Fans of Oktoberfest enjoy three things: beer, beer and… more beer! OK they also enjoy music, dancing and the company of great friends. Friendship, laughter and good times have always been found during the 18-day festival. In fact, nearly six million people attend local or international festivals every year.
Oktoberfest is one of the most famous events in Germany and has become a very important part of Bavarian culture. Other cities worldwide often model their own Oktoberfest celebration after the original. Food, beer, music, games and dancing are never in short supply!
Where did Oktoberfest Originate?
The very first Oktoberfest was in October 1810 in Munich Germany. The exact date is believed to be between October 12 and October 18. The celebration was for the marriage of Crown Prince Ludwig and Princess Therese of Saxe-Hildburghausen. The marriage ceremony was October 12, 1810 and the famous horse race was on October 17, 1810.
Over the years, festivities included much more than a horse race, great beer and food. Amusement and rides were introduced to the celebration as early as 1818 when swings and a carousel were set up for revelers. Eventually many other activities including mush eating contests, barrel rolling races, goose chases and wheel barrow and sack races.
Hundreds of years later, we still enjoy the festivities of Oktoberfest. Many people today like to share the fun and educational experience of Oktoberfest with their entire family. The idea of “quiet Oktoberfest” was introduced in 2005. Traditional music quietly fills tents designated for families.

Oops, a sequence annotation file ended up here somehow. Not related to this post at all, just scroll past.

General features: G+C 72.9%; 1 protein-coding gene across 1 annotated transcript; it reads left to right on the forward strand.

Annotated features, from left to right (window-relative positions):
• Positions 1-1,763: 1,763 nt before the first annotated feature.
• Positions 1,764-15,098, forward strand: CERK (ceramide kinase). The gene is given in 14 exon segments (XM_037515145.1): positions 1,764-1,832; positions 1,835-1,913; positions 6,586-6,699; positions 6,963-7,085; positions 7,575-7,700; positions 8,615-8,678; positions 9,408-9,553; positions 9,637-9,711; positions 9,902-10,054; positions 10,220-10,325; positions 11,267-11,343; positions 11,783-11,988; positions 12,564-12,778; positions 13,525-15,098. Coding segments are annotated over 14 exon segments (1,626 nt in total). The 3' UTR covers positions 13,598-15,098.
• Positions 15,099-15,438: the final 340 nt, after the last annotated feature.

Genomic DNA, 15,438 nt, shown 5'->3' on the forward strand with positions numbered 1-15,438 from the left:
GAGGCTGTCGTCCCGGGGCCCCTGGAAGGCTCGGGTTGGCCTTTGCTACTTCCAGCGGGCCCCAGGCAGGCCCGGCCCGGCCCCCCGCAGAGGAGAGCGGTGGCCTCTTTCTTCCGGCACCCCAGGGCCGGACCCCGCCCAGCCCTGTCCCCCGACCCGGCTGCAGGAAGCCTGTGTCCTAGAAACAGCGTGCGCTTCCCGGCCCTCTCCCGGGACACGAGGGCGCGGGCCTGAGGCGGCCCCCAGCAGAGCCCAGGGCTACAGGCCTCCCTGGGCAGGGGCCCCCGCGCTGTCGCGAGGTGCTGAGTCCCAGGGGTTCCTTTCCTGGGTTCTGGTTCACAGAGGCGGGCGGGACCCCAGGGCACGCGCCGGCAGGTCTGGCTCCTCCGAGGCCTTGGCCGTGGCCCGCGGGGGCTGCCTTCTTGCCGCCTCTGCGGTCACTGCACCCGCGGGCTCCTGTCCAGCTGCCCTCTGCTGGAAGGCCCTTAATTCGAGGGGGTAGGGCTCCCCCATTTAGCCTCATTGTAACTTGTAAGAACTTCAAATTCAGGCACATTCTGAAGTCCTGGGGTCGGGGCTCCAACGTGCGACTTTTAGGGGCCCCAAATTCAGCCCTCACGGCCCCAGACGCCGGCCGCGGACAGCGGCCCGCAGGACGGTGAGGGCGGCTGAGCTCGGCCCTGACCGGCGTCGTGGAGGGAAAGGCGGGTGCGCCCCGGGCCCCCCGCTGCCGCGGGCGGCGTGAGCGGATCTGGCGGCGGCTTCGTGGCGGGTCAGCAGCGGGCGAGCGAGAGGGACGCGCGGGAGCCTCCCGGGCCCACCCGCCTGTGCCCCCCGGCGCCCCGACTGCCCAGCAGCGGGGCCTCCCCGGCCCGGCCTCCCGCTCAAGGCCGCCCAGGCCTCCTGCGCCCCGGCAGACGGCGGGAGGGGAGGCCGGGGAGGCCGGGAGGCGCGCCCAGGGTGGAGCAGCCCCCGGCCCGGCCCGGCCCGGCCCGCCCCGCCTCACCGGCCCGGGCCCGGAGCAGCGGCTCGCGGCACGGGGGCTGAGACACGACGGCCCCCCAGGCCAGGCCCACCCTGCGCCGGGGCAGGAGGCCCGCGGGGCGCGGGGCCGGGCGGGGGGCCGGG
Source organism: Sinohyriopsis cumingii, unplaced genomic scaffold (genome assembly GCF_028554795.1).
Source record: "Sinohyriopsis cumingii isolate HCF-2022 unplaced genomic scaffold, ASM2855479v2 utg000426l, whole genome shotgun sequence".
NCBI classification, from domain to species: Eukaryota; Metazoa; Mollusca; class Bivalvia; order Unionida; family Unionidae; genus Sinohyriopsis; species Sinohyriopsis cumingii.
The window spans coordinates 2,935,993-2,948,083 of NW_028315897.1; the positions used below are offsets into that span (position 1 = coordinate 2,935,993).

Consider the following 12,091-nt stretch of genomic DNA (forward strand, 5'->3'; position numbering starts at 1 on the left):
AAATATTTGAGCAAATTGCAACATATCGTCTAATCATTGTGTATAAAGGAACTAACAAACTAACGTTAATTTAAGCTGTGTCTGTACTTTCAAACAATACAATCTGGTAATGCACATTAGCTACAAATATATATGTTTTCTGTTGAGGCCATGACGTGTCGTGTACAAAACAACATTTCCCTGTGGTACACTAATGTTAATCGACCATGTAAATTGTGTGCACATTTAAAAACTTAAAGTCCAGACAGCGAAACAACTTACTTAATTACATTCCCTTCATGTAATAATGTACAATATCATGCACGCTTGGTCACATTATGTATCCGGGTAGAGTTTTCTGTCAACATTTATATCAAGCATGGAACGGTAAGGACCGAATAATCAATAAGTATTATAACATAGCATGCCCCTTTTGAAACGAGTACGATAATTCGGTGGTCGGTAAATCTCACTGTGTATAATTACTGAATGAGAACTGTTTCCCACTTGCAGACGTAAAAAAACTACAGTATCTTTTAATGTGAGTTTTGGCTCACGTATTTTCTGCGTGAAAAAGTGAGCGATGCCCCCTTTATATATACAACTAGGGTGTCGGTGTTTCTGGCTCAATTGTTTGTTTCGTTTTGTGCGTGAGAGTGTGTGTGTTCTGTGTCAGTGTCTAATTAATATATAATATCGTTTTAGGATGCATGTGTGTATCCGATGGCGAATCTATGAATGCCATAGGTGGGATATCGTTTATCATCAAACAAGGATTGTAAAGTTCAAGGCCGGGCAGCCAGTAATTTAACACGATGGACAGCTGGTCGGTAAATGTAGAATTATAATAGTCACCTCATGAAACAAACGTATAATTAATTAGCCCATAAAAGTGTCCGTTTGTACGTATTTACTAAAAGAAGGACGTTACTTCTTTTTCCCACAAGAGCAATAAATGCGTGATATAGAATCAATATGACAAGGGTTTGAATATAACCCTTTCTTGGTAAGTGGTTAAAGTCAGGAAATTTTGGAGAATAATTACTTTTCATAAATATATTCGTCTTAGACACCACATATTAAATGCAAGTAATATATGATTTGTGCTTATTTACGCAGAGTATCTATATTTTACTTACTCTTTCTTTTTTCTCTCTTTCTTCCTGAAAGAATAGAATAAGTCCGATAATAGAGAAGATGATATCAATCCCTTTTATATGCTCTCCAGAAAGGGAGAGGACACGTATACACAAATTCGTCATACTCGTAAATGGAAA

Quiet Oktoberfest has led to fewer violent crimes during the festival. More recently, tobacco has not been allowed in the tents due to smoking bans in public areas. Oktoberfest is a wonderful, historically educational experience for all age groups.
Traditional Oktoberfest Fare
No traditional Oktoberfest celebration would be complete without hearty foods that perfectly complement a variety of beer. Hendl (chicken), schweinsbraten (roast pork) and haxn (knuckle of pork) are three staple foods of Oktoberfest. Wurstl (sausages), kaasspotzn (cheese noodles) and sauerkraut are foods worth keeping in mind for guests who enjoy variety. Of course no Oktoberfest celebration would be complete without brezn, or pretzels.
Beer Ideas for Your Oktoberfest Celebration
The types of beer served at any Oktoberfest celebration are dependent upon the tastes of the host and attendees. Well-known beer brands often support festivities in their community or around the world. We’ve compiled a list of beer ideas for your Oktoberfest celebration.
Marzenbier, or March beer: A style of lager. In 1539, the Bavarian brewing ordinance issued a decree limiting the months in which one could brew beer. The hot, dry summer months brought with them increased danger of fire during the brewing process. Due to this decree and other weather-related problems, lagers were brewed primarily during the month of March, hence the term March beer.
Hacker-Pschorr Original Oktoberfest Marzen: Another fine, German lager. The flavor has often been described as nutmeg with floral and yeast tones. The rich malty taste is a little heavier than other German beer, but tends to please many pallets. The Hacker-Pschorr brewery offers a variety of lagers and ales to please nearly any beer lover’s tastes.
Left Hand Oktoberfest: Deep mahogany in color, this brew does not disappoint the true beer lover. Left Hand Oktoberfest is sure to please beer drinkers who prefer a malty, hoppy lager.
Choosing Your Beer
No matter which types of beer you choose for your Oktoberfest celebration, make sure to have plenty of it on hand. The only thing that will cause your celebration to come to an abrupt halt is lack of beer. It is, after all, the time to celebrate good things in your life. Celebrate like you mean it with our collection of beer boots and other beer supplies.